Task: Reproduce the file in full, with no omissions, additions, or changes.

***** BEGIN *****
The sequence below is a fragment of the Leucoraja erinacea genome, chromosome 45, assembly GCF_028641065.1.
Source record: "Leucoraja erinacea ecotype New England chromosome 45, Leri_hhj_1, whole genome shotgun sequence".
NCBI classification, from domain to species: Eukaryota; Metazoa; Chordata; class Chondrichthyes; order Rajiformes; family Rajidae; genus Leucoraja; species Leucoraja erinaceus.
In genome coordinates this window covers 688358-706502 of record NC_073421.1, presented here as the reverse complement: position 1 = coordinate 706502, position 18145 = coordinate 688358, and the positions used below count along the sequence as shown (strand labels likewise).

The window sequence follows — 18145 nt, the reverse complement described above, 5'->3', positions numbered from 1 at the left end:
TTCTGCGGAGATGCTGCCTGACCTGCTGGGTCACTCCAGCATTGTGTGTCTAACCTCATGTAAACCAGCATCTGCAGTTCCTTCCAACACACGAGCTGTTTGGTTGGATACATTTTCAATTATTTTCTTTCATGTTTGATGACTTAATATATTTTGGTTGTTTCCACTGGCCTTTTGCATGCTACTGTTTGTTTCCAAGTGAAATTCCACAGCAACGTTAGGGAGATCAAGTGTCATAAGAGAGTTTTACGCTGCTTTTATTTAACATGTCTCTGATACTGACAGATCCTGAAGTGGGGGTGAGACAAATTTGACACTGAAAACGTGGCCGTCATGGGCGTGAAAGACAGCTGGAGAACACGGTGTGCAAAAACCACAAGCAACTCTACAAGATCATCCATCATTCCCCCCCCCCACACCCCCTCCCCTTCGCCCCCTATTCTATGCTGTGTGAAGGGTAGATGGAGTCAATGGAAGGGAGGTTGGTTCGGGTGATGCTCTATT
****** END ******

The sequence below is a fragment of the Leucoraja erinacea genome, chromosome 45, assembly GCF_028641065.1.
Source record: "Leucoraja erinacea ecotype New England chromosome 45, Leri_hhj_1, whole genome shotgun sequence".
NCBI classification, from domain to species: Eukaryota; Metazoa; Chordata; class Chondrichthyes; order Rajiformes; family Rajidae; genus Leucoraja; species Leucoraja erinaceus.
In genome coordinates this window covers 688358-706502 of record NC_073421.1, presented here as the reverse complement: position 1 = coordinate 706502, position 18145 = coordinate 688358, and the positions used below count along the sequence as shown (strand labels likewise).

The window sequence follows — 18145 nt, the reverse complement described above, 5'->3', positions numbered from 1 at the left end:
TTCTGCGGAGATGCTGCCTGACCTGCTGGGTCACTCCAGCATTGTGTGTCTAACCTCATGTAAACCAGCATCTGCAGTTCCTTCCAACACACGAGCTGTTTGGTTGGATACATTTTCAATTATTTTCTTTCATGTTTGATGACTTAATATATTTTGGTTGTTTCCACTGGCCTTTTGCATGCTACTGTTTGTTTCCAAGTGAAATTCCACAGCAACGTTAGGGAGATCAAGTGTCATAAGAGAGTTTTACGCTGCTTTTATTTAACATGTCTCTGATACTGACAGATCCTGAAGTGGGGGTGAGACAAATTTGACACTGAAAACGTGGCCGTCATGGGCGTGAAAGACAGCTGGAGAACACGGTGTGCAAAAACCACAAGCAACTCTACAAGATCATCCATCATTCCCCCCCCCCACACCCCCTCCCCTTCGCCCCCTATTCTATGCTGTGTGAAGGGTAGATGGAGTCAATGGAAGGGAGGTTGGTTCGGGTGATGCTCTATT